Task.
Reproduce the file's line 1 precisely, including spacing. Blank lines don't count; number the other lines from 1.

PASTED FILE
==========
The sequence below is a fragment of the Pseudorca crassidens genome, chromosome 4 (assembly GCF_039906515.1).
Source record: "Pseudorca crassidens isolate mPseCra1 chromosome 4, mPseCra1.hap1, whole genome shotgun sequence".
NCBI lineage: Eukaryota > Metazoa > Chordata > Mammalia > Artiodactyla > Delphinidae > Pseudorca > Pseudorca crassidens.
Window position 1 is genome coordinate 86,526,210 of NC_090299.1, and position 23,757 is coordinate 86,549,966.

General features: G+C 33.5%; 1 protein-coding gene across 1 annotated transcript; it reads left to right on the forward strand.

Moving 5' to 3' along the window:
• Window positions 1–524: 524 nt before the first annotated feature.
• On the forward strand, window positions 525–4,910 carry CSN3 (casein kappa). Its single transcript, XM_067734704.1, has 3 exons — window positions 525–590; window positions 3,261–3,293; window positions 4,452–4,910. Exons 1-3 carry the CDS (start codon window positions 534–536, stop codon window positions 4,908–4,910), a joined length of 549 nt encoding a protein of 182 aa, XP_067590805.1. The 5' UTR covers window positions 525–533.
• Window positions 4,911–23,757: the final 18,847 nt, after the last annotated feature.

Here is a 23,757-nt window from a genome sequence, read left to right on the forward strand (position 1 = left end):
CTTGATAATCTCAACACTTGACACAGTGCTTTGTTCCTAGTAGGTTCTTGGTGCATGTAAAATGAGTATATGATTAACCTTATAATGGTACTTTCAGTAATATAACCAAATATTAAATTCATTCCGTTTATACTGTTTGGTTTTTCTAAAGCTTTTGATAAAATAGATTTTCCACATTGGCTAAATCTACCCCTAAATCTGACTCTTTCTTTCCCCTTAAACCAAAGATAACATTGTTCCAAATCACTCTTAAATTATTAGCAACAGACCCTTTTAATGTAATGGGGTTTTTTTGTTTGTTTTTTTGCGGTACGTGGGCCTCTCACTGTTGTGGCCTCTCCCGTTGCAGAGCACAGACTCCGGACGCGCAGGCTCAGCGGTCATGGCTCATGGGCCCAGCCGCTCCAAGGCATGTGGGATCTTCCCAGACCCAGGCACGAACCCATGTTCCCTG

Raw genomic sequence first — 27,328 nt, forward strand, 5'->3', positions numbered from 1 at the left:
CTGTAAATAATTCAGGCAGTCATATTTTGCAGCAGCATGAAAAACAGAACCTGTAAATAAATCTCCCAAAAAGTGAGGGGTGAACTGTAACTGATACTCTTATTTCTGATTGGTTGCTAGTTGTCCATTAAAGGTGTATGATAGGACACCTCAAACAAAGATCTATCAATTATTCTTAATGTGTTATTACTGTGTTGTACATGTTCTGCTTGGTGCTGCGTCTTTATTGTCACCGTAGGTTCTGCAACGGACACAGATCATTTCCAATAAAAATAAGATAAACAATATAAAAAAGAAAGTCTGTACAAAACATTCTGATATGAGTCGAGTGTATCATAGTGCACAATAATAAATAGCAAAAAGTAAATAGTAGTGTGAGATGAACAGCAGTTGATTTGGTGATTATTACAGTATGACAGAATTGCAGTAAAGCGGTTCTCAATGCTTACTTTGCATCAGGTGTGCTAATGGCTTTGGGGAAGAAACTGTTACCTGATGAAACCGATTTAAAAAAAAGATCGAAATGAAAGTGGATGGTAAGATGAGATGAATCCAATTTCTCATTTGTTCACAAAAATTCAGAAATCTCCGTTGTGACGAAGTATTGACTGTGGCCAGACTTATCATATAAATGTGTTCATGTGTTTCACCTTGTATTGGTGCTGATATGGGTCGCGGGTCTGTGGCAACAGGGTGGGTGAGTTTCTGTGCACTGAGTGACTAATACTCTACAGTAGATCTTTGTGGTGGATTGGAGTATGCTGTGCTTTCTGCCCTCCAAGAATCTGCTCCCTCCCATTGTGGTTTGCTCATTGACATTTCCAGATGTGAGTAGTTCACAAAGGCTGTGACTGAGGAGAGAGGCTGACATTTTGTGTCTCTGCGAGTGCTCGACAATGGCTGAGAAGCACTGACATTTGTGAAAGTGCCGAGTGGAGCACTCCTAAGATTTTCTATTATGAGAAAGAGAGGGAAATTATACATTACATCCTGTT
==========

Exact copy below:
The sequence below is a fragment of the Pseudorca crassidens genome, chromosome 4 (assembly GCF_039906515.1).